1-20 of 48 items from 2015 « Prev | Next »
Spoiler Warning, obviously...
So there's this theory floating around about Mad Max: Fury Road that I find compelling enough to share here. I guess what I'm saying is I buy it and I kind of like it - even if George Miller himself didn't intend it.
First, let's consider this: In a recent interview, Miller stated that the Mad Max films aren't necessarily "sequels" in the traditional sense, but “they’re kind of like standalones exploring the whole world – like Westerns.”
I think that's very true. The Mad Max films are a series in the same way that Clint Eastwood's Sergio Leone films are a series where the only throughline is "The Man with No Name". The films themselves don't have any major connections other than him.
So the theory g [Continued ...] »
The Grandmaster director Wong Kar Wai, as artistic director of China: Through The Looking Glass, magically merges film with fashion and the museum's collection. Michelangelo Antonioni's Chung Kuo - Cina, Jiang Wen's In the Heat Of The Sun, Yonggang Wu's The Goddess, Zhang Yimou's Hero, Ang Lee's Lust, Caution, Hou Hsiao-Hsien's Flowers Of Shanghai, D.W. Griffith's Broken Blossoms, Sergio Leone's Once Upon A Time In America, Richard Quine's The World Of Suzy Wong, Bernardo Bertolucci's The Last Emperor, Vincente Minnelli's Ziegfeld Follies and Wong's The Hand From Eros, are among the clips selected that tie in beautiful layers of meaning.
John Galliano for House of Dior Haute Couture yellow »
- Anne-Katrin Titze
The Max Max trilogy, which began with the eponymous 1979 film (the 20-year Guinness World Record holder for the most profitable movie ever made), continued with 1982’s Mad Max 2 — aka The Road Warrior — and concluded with Mad Max Beyond Thunderdome in 1985, is a series of films not only about the end of civilization, but also about its rebirth. The original film finds the world torn down. Lawlessness reigns supreme and the nuclear family — specifically Max’s family — is destroyed. In Mad Max 2 it’s all been laid to waste, a post-apocalyptic landscape ruled by freaks and marauders who take what they like and steal what they don’t. And while bands of survivors have formed their own camps and taken steps towards rebuilding, it’s not until Thunderdome that a new kind of society has sprung up in place of the old.
That new society, called Bartertown and run »
- Patrick Bromley
“In a short time, this will be a long time ago,” notes a character in “Slow West,” and that pretty much encapsulates the tone of this offbeat, minor-key Western. While the film tells a fairly straightforward tale of love and betrayal set against the big skies and sweeping vistas we’ve come to expect in this sort of movie (courtesy of its New Zealand locations), it also subverts and comments upon the stories we tell ourselves about the Old West. That sort of commentary has been going on for decades, at least as far back as Budd Boetticher and Sergio Leone in. »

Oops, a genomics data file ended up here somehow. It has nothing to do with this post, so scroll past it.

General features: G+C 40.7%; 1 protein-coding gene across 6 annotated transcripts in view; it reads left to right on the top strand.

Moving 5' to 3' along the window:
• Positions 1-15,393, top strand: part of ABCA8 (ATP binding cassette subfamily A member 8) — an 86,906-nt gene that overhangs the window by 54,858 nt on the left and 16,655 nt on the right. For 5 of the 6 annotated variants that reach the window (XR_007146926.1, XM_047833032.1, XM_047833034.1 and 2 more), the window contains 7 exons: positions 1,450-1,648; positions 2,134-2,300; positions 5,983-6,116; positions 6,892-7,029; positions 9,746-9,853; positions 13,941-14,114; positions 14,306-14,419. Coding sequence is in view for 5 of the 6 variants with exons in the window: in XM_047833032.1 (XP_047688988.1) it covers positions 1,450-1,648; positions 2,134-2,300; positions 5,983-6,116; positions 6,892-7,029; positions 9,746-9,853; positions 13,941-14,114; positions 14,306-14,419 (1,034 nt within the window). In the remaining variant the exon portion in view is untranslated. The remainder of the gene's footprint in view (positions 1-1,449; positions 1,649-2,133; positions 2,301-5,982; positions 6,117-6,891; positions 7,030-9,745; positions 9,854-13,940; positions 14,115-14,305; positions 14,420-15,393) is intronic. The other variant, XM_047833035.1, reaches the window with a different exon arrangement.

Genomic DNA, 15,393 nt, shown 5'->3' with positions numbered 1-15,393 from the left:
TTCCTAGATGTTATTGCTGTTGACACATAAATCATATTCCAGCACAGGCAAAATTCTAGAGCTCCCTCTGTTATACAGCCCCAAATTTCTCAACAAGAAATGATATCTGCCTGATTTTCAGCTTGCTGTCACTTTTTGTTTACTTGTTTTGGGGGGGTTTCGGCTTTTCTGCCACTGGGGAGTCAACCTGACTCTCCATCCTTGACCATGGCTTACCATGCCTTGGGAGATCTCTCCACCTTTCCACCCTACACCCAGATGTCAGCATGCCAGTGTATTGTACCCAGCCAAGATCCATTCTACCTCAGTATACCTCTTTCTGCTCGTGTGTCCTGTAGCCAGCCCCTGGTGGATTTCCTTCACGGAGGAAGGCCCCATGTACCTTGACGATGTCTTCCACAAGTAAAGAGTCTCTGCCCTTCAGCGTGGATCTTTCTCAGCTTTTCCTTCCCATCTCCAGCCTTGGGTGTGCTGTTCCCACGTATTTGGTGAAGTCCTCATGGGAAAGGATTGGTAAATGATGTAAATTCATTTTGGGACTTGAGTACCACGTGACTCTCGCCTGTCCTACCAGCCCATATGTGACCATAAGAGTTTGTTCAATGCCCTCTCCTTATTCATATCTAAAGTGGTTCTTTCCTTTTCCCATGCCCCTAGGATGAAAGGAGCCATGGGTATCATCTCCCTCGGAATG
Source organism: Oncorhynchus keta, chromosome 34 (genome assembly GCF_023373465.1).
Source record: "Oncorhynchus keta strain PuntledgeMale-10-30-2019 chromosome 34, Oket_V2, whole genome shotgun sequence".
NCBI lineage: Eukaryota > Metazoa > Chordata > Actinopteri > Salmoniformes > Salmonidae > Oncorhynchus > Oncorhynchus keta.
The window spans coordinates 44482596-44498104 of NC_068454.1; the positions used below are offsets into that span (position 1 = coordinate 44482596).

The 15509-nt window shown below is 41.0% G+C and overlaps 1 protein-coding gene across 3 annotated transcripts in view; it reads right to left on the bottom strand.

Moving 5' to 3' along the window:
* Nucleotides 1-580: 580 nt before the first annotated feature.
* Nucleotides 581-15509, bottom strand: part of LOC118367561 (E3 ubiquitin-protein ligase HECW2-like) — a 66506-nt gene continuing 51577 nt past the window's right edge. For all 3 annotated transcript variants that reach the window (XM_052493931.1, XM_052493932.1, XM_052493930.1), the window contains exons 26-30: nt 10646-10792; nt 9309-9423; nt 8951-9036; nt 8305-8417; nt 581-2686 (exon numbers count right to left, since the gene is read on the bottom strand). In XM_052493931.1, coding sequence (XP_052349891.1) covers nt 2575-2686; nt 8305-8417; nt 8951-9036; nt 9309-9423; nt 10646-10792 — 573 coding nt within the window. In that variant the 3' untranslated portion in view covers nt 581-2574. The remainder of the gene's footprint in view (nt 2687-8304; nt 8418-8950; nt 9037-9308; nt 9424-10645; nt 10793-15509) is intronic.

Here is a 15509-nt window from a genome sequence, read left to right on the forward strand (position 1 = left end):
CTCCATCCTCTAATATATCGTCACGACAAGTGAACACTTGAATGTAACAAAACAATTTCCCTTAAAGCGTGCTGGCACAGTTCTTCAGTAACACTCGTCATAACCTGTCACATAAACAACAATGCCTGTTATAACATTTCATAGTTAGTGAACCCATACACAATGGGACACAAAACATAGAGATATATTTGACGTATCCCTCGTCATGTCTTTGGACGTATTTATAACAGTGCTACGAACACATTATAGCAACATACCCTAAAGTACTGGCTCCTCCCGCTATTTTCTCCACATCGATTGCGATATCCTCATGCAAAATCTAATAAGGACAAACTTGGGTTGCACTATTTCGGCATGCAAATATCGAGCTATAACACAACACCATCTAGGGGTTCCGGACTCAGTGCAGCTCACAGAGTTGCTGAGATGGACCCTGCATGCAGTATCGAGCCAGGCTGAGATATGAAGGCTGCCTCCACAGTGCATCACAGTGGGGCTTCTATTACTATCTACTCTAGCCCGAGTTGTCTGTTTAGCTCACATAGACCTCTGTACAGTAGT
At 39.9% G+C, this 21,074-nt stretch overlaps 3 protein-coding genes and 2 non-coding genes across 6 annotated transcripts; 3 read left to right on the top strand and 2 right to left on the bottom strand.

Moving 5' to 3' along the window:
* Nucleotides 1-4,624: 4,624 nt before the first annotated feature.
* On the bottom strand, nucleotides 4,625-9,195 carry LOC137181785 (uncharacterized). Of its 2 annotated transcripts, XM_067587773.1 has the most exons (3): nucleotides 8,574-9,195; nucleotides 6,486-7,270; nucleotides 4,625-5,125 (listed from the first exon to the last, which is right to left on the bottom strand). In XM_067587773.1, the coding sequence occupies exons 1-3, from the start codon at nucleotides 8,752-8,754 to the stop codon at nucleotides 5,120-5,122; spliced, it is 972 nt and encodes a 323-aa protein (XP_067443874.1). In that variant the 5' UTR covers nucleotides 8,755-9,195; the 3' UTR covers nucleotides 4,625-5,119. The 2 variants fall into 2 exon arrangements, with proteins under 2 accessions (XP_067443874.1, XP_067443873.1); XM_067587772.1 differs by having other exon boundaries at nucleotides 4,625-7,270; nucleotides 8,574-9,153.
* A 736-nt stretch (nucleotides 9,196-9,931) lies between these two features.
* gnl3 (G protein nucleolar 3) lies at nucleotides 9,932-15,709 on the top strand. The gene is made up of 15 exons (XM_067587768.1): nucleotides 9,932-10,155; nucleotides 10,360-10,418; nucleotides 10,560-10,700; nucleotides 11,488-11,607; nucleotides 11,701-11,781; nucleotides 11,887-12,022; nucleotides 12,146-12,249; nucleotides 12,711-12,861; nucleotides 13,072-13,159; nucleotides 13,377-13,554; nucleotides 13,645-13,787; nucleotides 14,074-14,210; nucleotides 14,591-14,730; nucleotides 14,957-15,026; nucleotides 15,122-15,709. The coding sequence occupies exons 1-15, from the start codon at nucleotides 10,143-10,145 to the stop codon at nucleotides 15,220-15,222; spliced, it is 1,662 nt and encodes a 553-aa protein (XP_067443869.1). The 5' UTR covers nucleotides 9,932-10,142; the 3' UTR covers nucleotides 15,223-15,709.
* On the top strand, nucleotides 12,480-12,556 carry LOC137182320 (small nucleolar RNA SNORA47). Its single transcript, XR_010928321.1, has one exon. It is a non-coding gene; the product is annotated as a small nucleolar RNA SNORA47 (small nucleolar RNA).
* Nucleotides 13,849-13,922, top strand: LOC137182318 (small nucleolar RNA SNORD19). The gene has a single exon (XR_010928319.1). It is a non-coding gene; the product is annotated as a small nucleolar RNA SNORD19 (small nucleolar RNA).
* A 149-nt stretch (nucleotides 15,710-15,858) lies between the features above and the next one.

- Alonso Duralde
To mark the release of Ana Lily Amirpour’s ultra stylish A Girl Walks Home Alone At Night, in UK cinemas on May 22nd, we are giving one lucky winner the chance to win a copy of the beautiful new UK poster alongside a DVD bundle that includes Under The Skin, Pan’s Labyrinth, Byzantium and Blancanieves.
The first Iranian Vampire Western, Ana Lily Amirpour’s debut feature basks in the sheer pleasure of pulp. A joyful mash-up of genre, archetype and iconography, its prolific influences span spaghetti westerns, graphic novels, horror films, and the Iranian New Wave. Amped by a mix of Iranian rock, techno and Morricone inspired riffs, its airy, anamorphic, black-and-white aesthetic and artfully drawn-out scenes combine the simmering tension of Sergio Leone with the weird surrealism of David Lynch.
A Girl Walks Home Alone At Night is released in UK cinemas on May 22nd.
To be »
- Dan Bullock
Western Dreams: Maclean’s Accomplished, Stylized Debut
Scottish musician John Maclean makes a handsome directorial debut with Slow West, a period western set mainly in 19th century Colorado. But if Sergio Leone’s famed retro genre films earned the moniker ‘spaghetti western,’ than Mclean’s recapitulation and relocation is worthy of its own unique label, perhaps an Anzac (or kiwi?) western. Maclean’s pan-Euro flavoring is exactly what gives this familiar genre piece a high dose of unexpected flair, at times comedic and bloody, while maintaining a fatal romantic fixation for a societally primordial period.